Former President Bill Clinton will appear at an upcoming fundraiser for Marjorie Margolies, a Democratic candidate in the 13th Congressional District.
The event will take place on April 10 at noon at the Prime Rib, located inside the Warwick Hotel, at 17th and Locust streets. It’s being hosted by Montgomery County Commissioner Josh Shapiro and attorney Darren Check.
Marc Mezvinsky, the candidate’s son, is married to Chelsea Clinton, the former president’s daughter.
Margolies served in the U.S. House in 1993–94, casting the deciding vote for Clinton’s economic plan. The plan, which included tax increases, was opposed by all Republicans and 41 Democrats. Supporters believe the plan led to an economic expansion.
Margolies is the only one of the six candidates in the 13th Congressional District who has yet to commit to appear at a forum at Congregations of Shaare Shamayim.
The forum is set for Sunday, March 30, from 10 a.m. to 12:30 p.m. The synagogue is located at 9768 Verree Road.
Candidates who have confirmed for that day are Democrats Daylin Leach, Brendan Boyle and Val Arkoosh and Republicans Dee Adcock and Bev Plosa-Bowser.
The public is invited to attend and ask questions.
Boyle, a state representative, submitted more than 4,000 nominating petitions by last week’s deadline. The minimum requirement is 1,000.
Boyle thanked his 100-plus volunteers.
“This campaign is based on a strong grassroots network across Northeast Philadelphia and Montgomery County, and the support we’ve gotten over the past several weeks reflects that fact,” he said after the March 11 deadline passed.
“In gathering signatures, I’ve spoken with many people in communities across the district who are eager for a voice in Washington that will advocate for fair pay, access to quality education and policies to strengthen our working and middle classes. With the support of residents from Mayfair to Lansdale and everywhere in between, I am confident that we are on track to be successful over the final 10 weeks leading up to our primary.”
Boyle also filed last week for re-election to his state House seat. He has no Democratic or Republican opponent in that race.
The race for governor will consist of two Republicans and five Democrats.
Gov. Tom Corbett will face Bob Guzzardi, a lawyer from Ardmore, in the Republican primary.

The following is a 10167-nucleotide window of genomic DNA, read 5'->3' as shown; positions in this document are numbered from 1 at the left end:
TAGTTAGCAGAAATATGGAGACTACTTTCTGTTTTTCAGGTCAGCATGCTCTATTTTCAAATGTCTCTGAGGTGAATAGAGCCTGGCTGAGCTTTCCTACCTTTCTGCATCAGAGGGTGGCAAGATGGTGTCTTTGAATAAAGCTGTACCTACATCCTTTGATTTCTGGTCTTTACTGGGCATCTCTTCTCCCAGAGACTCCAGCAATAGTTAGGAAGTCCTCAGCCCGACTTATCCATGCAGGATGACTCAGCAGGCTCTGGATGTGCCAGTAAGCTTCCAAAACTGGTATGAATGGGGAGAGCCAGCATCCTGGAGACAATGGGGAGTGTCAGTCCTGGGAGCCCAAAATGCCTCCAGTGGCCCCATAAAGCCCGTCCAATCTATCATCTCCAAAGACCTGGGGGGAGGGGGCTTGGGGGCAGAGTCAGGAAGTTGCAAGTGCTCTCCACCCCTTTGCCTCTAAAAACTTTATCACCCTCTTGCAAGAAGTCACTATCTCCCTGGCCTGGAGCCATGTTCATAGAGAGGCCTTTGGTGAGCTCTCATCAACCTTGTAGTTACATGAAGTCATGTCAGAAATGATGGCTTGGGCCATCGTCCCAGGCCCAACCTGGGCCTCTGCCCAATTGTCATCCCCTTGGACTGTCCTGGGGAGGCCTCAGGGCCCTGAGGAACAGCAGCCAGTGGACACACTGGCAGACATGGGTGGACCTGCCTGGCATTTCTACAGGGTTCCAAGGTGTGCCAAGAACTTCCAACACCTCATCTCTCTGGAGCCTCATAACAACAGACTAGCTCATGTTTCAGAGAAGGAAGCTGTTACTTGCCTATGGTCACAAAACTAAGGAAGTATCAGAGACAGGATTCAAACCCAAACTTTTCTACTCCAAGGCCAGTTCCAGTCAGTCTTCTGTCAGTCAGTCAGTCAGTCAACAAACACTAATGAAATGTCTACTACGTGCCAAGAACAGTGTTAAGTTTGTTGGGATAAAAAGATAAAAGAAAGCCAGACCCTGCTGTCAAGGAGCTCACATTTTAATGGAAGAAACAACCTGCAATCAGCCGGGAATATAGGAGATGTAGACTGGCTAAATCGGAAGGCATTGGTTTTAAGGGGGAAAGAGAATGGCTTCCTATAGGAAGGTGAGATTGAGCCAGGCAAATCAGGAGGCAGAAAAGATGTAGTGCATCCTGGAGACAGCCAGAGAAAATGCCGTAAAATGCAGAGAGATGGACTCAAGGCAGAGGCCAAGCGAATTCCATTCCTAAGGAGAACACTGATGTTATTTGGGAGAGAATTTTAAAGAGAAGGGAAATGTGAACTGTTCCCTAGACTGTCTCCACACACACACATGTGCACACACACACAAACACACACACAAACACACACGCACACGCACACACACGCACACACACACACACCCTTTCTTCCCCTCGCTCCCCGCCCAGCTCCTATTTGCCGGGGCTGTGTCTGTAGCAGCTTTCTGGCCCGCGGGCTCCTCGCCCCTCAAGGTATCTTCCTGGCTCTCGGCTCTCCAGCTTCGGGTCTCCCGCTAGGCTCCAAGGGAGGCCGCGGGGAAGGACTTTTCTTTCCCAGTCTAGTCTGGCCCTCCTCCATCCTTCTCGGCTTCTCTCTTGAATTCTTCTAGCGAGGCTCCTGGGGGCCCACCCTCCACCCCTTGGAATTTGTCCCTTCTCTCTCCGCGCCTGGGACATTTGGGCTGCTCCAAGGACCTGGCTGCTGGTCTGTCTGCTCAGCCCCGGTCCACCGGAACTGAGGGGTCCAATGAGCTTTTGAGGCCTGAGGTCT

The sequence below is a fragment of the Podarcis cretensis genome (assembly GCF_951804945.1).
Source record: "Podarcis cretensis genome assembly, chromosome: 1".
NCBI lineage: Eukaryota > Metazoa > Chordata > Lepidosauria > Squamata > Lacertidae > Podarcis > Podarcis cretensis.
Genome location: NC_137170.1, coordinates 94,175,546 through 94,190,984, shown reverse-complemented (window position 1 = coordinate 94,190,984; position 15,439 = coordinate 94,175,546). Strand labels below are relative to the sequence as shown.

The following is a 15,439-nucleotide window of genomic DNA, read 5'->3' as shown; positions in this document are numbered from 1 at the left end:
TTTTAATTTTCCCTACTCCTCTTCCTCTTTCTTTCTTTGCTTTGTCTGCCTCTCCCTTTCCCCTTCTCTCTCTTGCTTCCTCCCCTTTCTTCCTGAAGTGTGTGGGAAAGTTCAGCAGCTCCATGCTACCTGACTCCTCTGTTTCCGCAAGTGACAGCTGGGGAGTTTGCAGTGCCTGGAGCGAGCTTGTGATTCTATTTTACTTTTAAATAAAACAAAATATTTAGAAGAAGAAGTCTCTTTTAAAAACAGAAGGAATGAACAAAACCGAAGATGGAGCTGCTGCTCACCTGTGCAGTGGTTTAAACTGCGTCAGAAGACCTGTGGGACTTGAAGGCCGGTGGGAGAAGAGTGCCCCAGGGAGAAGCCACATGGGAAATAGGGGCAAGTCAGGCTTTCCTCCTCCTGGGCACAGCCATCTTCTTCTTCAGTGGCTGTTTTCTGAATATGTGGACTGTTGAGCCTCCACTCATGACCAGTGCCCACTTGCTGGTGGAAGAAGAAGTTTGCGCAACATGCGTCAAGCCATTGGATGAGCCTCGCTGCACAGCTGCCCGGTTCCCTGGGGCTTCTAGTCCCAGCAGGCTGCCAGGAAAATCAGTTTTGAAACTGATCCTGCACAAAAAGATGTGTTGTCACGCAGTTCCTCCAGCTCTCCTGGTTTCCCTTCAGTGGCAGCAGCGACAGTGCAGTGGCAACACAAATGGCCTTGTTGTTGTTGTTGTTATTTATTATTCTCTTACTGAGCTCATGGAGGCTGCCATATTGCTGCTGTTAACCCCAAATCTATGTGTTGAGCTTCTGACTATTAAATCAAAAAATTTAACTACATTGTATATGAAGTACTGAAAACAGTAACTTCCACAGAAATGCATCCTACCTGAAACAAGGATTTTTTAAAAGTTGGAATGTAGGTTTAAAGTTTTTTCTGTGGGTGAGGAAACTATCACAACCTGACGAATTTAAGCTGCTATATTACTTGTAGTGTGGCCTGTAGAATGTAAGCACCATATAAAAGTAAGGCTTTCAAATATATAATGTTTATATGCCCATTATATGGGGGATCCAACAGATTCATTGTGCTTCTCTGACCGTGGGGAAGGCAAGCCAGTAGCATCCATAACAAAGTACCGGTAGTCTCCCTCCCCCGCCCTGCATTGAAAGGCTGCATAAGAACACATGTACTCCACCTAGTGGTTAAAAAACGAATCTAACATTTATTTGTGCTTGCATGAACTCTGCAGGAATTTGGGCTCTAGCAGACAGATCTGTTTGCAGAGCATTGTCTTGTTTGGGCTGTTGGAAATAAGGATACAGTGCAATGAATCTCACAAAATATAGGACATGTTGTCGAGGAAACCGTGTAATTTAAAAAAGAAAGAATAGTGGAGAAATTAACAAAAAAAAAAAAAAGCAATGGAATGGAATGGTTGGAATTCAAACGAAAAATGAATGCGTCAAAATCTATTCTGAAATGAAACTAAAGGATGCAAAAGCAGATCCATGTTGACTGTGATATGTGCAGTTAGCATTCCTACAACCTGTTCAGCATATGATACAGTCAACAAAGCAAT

The Democratic field is made up of U.S. Rep. Allyson Schwartz; state Treasurer Rob McCord; former Auditor General Jack Wagner; Katie McGinty, a former secretary of the state Department of Environmental Protection; and Tom Wolf, a wealthy York County businessman and former secretary of the state Department of Revenue.
Lt. Gov. Jim Cawley will be unopposed on the Republican ballot.
Six Democrats filed for lieutenant governor: state Sen. Mike Stack, former congressman Mark Critz; state Rep. Brandon Neuman; Harrisburg City Councilman Brad Koplinski; Bradford County Commissioner Mark Smith; and former Penn State assistant football coach Jay Paterno.
In the 1st Congressional District, Democratic Rep. Bob Brady and Republican Megan Rath are both unopposed in their primary elections.
State Sen. Tina Tartaglione (D-2nd dist.) will face two opponents in the primary: former City Councilman Dan Savage and Tomas Sanchez, husband of Councilwoman Maria Quinones Sanchez. John Jenkins, admissions director at West Catholic High School, is the Republican candidate.
State Reps. Tom Murt (R-152nd dist.), Brendan Boyle (D-170th dist.), John Sabatina Jr. (D-174th dist.), John Taylor (R-177th dist.) and Dwight Evans (D-203rd dist.) will be unopposed in the primary and general elections.
Rep. Kevin Boyle (D-172nd dist.) will face Jeffrey Voice in the primary.
In the 173rd Legislative District, Republican Mike Tomlinson is unopposed. The Democrats are Mike Driscoll, Dennis Kilderry, Paul DeFinis and Arlen Curtis LaRue.